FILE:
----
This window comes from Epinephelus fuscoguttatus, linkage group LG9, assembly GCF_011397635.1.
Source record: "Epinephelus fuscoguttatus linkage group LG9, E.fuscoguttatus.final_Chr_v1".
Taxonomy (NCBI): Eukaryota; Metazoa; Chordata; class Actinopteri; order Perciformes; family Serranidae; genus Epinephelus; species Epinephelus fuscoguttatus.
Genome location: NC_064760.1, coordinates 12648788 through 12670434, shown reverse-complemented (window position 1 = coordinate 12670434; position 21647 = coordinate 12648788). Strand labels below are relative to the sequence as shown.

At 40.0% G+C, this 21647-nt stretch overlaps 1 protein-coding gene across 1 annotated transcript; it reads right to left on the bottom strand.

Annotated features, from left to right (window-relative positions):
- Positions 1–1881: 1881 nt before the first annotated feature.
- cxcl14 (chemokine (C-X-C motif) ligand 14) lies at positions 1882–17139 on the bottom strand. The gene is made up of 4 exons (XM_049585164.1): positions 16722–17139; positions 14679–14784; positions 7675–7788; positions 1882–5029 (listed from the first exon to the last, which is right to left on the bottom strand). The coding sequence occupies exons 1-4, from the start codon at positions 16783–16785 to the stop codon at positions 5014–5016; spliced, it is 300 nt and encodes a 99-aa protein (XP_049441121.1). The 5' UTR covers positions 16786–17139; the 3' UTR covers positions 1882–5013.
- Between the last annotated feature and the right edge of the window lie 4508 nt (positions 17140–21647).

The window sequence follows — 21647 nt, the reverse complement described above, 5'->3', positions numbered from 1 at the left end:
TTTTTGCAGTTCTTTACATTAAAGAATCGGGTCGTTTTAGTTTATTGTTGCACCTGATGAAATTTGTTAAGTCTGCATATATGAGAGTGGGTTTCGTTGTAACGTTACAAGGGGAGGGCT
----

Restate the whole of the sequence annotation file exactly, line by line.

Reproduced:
This window comes from Epinephelus fuscoguttatus, linkage group LG9, assembly GCF_011397635.1.
Source record: "Epinephelus fuscoguttatus linkage group LG9, E.fuscoguttatus.final_Chr_v1".
Taxonomy (NCBI): Eukaryota; Metazoa; Chordata; class Actinopteri; order Perciformes; family Serranidae; genus Epinephelus; species Epinephelus fuscoguttatus.
Genome location: NC_064760.1, coordinates 12648788 through 12670434, shown reverse-complemented (window position 1 = coordinate 12670434; position 21647 = coordinate 12648788). Strand labels below are relative to the sequence as shown.

At 40.0% G+C, this 21647-nt stretch overlaps 1 protein-coding gene across 1 annotated transcript; it reads right to left on the bottom strand.

Annotated features, from left to right (window-relative positions):
- Positions 1–1881: 1881 nt before the first annotated feature.
- cxcl14 (chemokine (C-X-C motif) ligand 14) lies at positions 1882–17139 on the bottom strand. The gene is made up of 4 exons (XM_049585164.1): positions 16722–17139; positions 14679–14784; positions 7675–7788; positions 1882–5029 (listed from the first exon to the last, which is right to left on the bottom strand). The coding sequence occupies exons 1-4, from the start codon at positions 16783–16785 to the stop codon at positions 5014–5016; spliced, it is 300 nt and encodes a 99-aa protein (XP_049441121.1). The 5' UTR covers positions 16786–17139; the 3' UTR covers positions 1882–5013.
- Between the last annotated feature and the right edge of the window lie 4508 nt (positions 17140–21647).

The window sequence follows — 21647 nt, the reverse complement described above, 5'->3', positions numbered from 1 at the left end:
TTTTTGCAGTTCTTTACATTAAAGAATCGGGTCGTTTTAGTTTATTGTTGCACCTGATGAAATTTGTTAAGTCTGCATATATGAGAGTGGGTTTCGTTGTAACGTTACAAGGGGAGGGCT